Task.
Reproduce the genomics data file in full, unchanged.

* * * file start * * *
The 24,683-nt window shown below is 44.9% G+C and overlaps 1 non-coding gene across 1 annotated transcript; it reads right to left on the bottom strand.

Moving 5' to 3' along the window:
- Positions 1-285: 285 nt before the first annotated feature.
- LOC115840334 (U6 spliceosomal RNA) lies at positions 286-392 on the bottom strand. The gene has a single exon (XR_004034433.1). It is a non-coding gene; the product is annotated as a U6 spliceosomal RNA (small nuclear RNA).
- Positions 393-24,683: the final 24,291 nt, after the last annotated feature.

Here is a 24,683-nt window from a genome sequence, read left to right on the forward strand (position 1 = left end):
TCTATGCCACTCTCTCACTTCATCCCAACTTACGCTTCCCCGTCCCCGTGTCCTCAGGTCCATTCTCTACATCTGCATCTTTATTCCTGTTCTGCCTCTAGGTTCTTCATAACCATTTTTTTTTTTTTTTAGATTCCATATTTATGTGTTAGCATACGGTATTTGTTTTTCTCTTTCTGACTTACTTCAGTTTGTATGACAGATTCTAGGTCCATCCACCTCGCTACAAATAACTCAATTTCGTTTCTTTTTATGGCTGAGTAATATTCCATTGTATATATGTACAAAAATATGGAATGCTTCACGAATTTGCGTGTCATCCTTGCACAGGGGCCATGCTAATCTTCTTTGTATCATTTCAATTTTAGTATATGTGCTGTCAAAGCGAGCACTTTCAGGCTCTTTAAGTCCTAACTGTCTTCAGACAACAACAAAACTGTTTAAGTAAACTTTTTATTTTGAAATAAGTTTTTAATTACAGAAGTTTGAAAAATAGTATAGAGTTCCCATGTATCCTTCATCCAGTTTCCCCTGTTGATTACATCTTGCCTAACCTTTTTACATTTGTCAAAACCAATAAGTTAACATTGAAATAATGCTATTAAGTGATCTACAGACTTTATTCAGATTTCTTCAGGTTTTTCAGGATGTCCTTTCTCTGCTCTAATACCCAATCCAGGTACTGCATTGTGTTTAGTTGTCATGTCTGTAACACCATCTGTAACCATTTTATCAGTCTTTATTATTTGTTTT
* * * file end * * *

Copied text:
The 24,683-nt window shown below is 44.9% G+C and overlaps 1 non-coding gene across 1 annotated transcript; it reads right to left on the bottom strand.

Moving 5' to 3' along the window:
- Positions 1-285: 285 nt before the first annotated feature.
- LOC115840334 (U6 spliceosomal RNA) lies at positions 286-392 on the bottom strand. The gene has a single exon (XR_004034433.1). It is a non-coding gene; the product is annotated as a U6 spliceosomal RNA (small nuclear RNA).
- Positions 393-24,683: the final 24,291 nt, after the last annotated feature.

Here is a 24,683-nt window from a genome sequence, read left to right on the forward strand (position 1 = left end):
TCTATGCCACTCTCTCACTTCATCCCAACTTACGCTTCCCCGTCCCCGTGTCCTCAGGTCCATTCTCTACATCTGCATCTTTATTCCTGTTCTGCCTCTAGGTTCTTCATAACCATTTTTTTTTTTTTTTAGATTCCATATTTATGTGTTAGCATACGGTATTTGTTTTTCTCTTTCTGACTTACTTCAGTTTGTATGACAGATTCTAGGTCCATCCACCTCGCTACAAATAACTCAATTTCGTTTCTTTTTATGGCTGAGTAATATTCCATTGTATATATGTACAAAAATATGGAATGCTTCACGAATTTGCGTGTCATCCTTGCACAGGGGCCATGCTAATCTTCTTTGTATCATTTCAATTTTAGTATATGTGCTGTCAAAGCGAGCACTTTCAGGCTCTTTAAGTCCTAACTGTCTTCAGACAACAACAAAACTGTTTAAGTAAACTTTTTATTTTGAAATAAGTTTTTAATTACAGAAGTTTGAAAAATAGTATAGAGTTCCCATGTATCCTTCATCCAGTTTCCCCTGTTGATTACATCTTGCCTAACCTTTTTACATTTGTCAAAACCAATAAGTTAACATTGAAATAATGCTATTAAGTGATCTACAGACTTTATTCAGATTTCTTCAGGTTTTTCAGGATGTCCTTTCTCTGCTCTAATACCCAATCCAGGTACTGCATTGTGTTTAGTTGTCATGTCTGTAACACCATCTGTAACCATTTTATCAGTCTTTATTATTTGTTTT